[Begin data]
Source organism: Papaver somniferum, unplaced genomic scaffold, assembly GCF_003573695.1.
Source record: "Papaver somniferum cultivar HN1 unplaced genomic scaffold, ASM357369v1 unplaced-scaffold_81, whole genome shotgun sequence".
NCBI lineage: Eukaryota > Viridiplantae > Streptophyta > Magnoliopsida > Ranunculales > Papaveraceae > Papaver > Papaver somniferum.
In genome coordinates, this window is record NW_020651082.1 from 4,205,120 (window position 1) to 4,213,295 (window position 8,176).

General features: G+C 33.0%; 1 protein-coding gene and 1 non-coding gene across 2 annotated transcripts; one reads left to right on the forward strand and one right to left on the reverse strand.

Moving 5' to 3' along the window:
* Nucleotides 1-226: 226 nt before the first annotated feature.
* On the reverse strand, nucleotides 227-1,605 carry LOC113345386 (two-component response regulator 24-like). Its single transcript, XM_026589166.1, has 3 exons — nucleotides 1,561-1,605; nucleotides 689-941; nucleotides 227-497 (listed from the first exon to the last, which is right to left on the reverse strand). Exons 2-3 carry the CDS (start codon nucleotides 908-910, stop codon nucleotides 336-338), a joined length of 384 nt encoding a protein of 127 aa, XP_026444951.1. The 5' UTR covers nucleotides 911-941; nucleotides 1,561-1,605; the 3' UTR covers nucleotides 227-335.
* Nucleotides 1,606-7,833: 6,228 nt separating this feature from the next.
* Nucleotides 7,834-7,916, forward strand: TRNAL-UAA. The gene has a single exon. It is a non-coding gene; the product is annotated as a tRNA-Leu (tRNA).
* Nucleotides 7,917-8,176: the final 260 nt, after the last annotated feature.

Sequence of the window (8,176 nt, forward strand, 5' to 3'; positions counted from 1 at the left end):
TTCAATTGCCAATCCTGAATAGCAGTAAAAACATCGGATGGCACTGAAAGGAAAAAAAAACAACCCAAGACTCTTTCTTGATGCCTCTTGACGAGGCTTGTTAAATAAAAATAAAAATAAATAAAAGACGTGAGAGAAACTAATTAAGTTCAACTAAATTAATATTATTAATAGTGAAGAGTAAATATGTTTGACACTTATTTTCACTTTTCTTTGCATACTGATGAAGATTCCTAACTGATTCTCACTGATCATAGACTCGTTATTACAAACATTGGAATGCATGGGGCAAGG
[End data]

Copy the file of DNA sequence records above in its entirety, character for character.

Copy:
Source organism: Papaver somniferum, unplaced genomic scaffold, assembly GCF_003573695.1.
Source record: "Papaver somniferum cultivar HN1 unplaced genomic scaffold, ASM357369v1 unplaced-scaffold_81, whole genome shotgun sequence".
NCBI lineage: Eukaryota > Viridiplantae > Streptophyta > Magnoliopsida > Ranunculales > Papaveraceae > Papaver > Papaver somniferum.
In genome coordinates, this window is record NW_020651082.1 from 4,205,120 (window position 1) to 4,213,295 (window position 8,176).

General features: G+C 33.0%; 1 protein-coding gene and 1 non-coding gene across 2 annotated transcripts; one reads left to right on the forward strand and one right to left on the reverse strand.

Moving 5' to 3' along the window:
* Nucleotides 1-226: 226 nt before the first annotated feature.
* On the reverse strand, nucleotides 227-1,605 carry LOC113345386 (two-component response regulator 24-like). Its single transcript, XM_026589166.1, has 3 exons — nucleotides 1,561-1,605; nucleotides 689-941; nucleotides 227-497 (listed from the first exon to the last, which is right to left on the reverse strand). Exons 2-3 carry the CDS (start codon nucleotides 908-910, stop codon nucleotides 336-338), a joined length of 384 nt encoding a protein of 127 aa, XP_026444951.1. The 5' UTR covers nucleotides 911-941; nucleotides 1,561-1,605; the 3' UTR covers nucleotides 227-335.
* Nucleotides 1,606-7,833: 6,228 nt separating this feature from the next.
* Nucleotides 7,834-7,916, forward strand: TRNAL-UAA. The gene has a single exon. It is a non-coding gene; the product is annotated as a tRNA-Leu (tRNA).
* Nucleotides 7,917-8,176: the final 260 nt, after the last annotated feature.

Sequence of the window (8,176 nt, forward strand, 5' to 3'; positions counted from 1 at the left end):
TTCAATTGCCAATCCTGAATAGCAGTAAAAACATCGGATGGCACTGAAAGGAAAAAAAAACAACCCAAGACTCTTTCTTGATGCCTCTTGACGAGGCTTGTTAAATAAAAATAAAAATAAATAAAAGACGTGAGAGAAACTAATTAAGTTCAACTAAATTAATATTATTAATAGTGAAGAGTAAATATGTTTGACACTTATTTTCACTTTTCTTTGCATACTGATGAAGATTCCTAACTGATTCTCACTGATCATAGACTCGTTATTACAAACATTGGAATGCATGGGGCAAGG